Similarly, in Brown v. Unauthorized Practice of Law Committee, Brown entered into contracts with individuals to “represent them in resolving their personal injury and/or property damage claims on a contingent fee basis.”[9] Under the contracts, Brown reserved the right to hire legal counsel if necessary.[10] The Dallas Court of Appeals held as follows: 

Contracting with persons to represent them with regard to their personal causes of action for property damages and/or personal injury constitutes the practice of law. Quarles, 316 S.W.2d at 801 & 804; cf. Davies v. Unauthorized Practice Committee of State Bar of Texas, 431 S.W.2d 590, 594 (Tex. Civ. App. -- Tyler 1968, writ ref'd n.r.e.) (acting in representative capacity in the presentation of claims). Advising persons as to their rights and the advisability of making claims for personal injuries and/or property damages constitutes the practice of law. See Quarles, 316 S.W.2d at 800 & 804. Advising persons as to whether to accept an offered sum of money in settlement of claims for personal injuries and/or property damages entails the practice of law. Cf. Stewart Abstract Co. v. Judicial Commission, 131 S.W.2d 686, 689 (Tex. Civ. App. -- Beaumont 1939, no writ) (all advice to clients connected with the law). Entering into contracts with persons to represent them in their personal injury and/or property damage matters on a contingent fee together with an attempted assignment of a portion of the person's cause of action involves the practice of law. Quarles, 316 S.W.2d at 800-01 & 803. Entering into contracts with third persons which purport to grant the exclusive right to select and retain legal counsel to represent the individual in any legal proceeding constitutes the practice of law. Cf. id. at 804 (peddling and offering to attorneys legal business of claimants). Advising “clients” of their rights, duties, and privileges under the laws entails the practice of law. Id. at 802.[11]

Subsequent to these opinions, the Texas Legislature enacted the public adjuster licensing statute creating a narrow “carve-out” allowing licensed public insurance adjusters to engage in conduct that would otherwise be considered the practice of law. But this safe-harbor protection only applies to Texas licensed public insurance adjusters. It does not protect contractors. Therefore, any contractor negotiating insurance settlements on behalf of an insured is engaged in the unauthorized practice of law. Accordingly, not only does a contractor risk having its contract voided, but it also risks being prosecuted by the State Bar of Texas for the unauthorized practice of law.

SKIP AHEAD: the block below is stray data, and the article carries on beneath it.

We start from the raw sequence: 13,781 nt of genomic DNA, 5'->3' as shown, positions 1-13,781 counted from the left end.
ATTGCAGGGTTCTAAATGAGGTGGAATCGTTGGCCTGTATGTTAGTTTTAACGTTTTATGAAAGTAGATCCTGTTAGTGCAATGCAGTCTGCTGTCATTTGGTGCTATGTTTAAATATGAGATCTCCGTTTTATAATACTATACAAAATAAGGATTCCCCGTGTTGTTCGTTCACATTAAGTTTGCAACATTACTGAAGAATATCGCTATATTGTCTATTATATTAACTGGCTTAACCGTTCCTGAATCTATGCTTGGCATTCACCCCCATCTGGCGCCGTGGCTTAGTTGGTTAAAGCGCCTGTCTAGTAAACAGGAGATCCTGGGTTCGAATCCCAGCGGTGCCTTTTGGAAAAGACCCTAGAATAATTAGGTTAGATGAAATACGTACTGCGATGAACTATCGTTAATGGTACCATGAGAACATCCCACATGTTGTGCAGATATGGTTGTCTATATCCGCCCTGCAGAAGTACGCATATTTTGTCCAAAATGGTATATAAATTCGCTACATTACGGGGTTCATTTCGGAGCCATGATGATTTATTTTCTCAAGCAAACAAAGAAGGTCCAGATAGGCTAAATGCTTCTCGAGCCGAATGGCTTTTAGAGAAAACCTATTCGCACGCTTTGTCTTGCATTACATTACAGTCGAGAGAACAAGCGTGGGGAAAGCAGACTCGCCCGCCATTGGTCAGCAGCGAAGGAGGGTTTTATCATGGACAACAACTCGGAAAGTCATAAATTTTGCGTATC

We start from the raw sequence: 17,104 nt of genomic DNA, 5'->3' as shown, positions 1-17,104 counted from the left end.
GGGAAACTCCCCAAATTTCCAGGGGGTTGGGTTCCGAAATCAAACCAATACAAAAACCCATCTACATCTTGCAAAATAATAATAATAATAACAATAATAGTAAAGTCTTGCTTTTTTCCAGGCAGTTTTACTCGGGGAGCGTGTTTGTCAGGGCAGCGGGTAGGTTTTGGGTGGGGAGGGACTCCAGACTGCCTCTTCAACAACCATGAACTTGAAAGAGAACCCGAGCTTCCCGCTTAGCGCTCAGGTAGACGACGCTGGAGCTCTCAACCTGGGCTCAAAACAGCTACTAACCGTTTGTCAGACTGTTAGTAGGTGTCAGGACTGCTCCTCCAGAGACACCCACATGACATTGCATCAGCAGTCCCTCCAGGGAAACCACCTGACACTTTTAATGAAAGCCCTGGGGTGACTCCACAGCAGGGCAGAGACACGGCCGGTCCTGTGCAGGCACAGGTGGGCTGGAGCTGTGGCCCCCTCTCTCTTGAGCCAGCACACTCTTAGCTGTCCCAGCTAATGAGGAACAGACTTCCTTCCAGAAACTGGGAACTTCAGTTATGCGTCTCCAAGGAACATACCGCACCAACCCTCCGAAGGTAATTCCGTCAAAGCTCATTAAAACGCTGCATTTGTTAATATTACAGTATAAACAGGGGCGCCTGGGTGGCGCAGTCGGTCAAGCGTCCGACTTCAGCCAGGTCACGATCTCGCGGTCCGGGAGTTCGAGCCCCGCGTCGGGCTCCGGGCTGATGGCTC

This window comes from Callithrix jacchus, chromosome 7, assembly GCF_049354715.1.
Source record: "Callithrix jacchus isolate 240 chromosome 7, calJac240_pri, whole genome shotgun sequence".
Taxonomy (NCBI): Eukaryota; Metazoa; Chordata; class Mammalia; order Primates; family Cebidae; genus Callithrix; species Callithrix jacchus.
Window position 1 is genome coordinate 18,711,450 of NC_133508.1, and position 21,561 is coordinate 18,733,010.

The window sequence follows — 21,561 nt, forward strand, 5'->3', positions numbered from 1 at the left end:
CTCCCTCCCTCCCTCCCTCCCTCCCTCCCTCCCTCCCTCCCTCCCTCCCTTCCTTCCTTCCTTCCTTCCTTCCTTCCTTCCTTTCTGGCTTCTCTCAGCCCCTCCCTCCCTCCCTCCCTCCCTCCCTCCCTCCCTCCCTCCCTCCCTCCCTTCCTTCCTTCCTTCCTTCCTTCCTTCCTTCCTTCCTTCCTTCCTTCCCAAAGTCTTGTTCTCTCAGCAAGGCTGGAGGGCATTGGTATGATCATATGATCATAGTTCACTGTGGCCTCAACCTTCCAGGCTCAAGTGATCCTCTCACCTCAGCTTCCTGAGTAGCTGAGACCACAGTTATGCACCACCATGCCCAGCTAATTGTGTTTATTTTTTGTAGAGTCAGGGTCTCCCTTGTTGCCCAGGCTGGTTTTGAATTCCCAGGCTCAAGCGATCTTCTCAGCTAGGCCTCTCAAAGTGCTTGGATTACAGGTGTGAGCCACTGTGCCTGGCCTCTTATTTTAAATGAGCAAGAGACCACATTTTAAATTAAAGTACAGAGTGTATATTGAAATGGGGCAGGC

Appearing before the Unauthorized Practice of Law Committee of the state of Texas is probably not where any contractor wants to be.

While obtaining an assignment of an insured’s claim and controlling the claim process is certainly appealing for a contractor, the consequences of engaging in such conduct in the state of Texas significantly outweigh any purported benefits.

David B. Winter is counsel with Zelle LLP in Dallas.

The opinions expressed are those of the author(s) and do not necessarily reflect the views of the firm, its clients, or Portfolio Media Inc., or any of its or their respective affiliates. This article is for general information purposes and is not intended to be and should not be taken as legal advice.

[1] David B. Winter, Insurance Benefit Assignment to Contractors: Not in Texas, Texas Law360, Nov. 16, 2015.

[2] Tex. Ins. Code. § 4102.001.

[3] 527 S.W.2d 604 (Tex.App.‑Fort Worth 2017, no pet.).

[4] Id. at 621-22.

[5] Tex. Gov't Code Ann. § 81.101(a) (Vernon 1988).

[6] Tex. Gov't Code Ann. § 81.101(b) (Vernon 1988); see also Brown v. Unauthorized Practice of Law Comm., 742 S.W.2d 34, 41 (Tex.App.—Dallas 1987, writ denied).

[7] 883 S.W.2d 293 (Tex.App.-Dallas 1994, no writ).

[8] Id. at 299.

[9] Brown, 742 S.W.2d at 37.

[10] Id.

[11] Id.